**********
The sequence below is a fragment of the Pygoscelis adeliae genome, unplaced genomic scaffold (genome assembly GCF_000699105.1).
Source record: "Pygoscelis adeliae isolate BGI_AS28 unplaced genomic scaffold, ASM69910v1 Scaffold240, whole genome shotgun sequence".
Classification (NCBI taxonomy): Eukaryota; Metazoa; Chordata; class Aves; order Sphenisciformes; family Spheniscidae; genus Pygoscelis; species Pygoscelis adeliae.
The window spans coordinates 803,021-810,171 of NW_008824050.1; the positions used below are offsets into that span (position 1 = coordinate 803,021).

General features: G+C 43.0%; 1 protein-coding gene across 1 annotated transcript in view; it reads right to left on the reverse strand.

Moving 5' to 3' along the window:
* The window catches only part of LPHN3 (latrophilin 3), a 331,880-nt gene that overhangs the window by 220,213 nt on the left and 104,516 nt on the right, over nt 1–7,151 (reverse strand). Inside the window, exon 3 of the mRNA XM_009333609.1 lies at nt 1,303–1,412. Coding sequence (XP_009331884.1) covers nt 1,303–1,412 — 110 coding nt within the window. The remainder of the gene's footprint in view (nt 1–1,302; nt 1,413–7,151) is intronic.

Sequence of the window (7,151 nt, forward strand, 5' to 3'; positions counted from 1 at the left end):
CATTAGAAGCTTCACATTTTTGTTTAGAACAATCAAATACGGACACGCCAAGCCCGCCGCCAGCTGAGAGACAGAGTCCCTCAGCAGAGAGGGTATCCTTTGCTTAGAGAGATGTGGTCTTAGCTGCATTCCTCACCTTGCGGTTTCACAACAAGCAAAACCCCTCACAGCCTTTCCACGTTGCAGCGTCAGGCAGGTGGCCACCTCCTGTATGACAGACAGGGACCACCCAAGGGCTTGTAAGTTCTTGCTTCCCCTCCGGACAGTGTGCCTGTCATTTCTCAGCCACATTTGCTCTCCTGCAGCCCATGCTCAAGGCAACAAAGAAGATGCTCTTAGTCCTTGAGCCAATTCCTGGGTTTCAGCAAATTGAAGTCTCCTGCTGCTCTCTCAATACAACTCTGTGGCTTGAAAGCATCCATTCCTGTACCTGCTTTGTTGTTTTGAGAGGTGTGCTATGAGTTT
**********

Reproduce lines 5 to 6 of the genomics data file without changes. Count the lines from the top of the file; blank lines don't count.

General features: G+C 43.0%; 1 protein-coding gene across 1 annotated transcript in view; it reads right to left on the reverse strand.

Moving 5' to 3' along the window: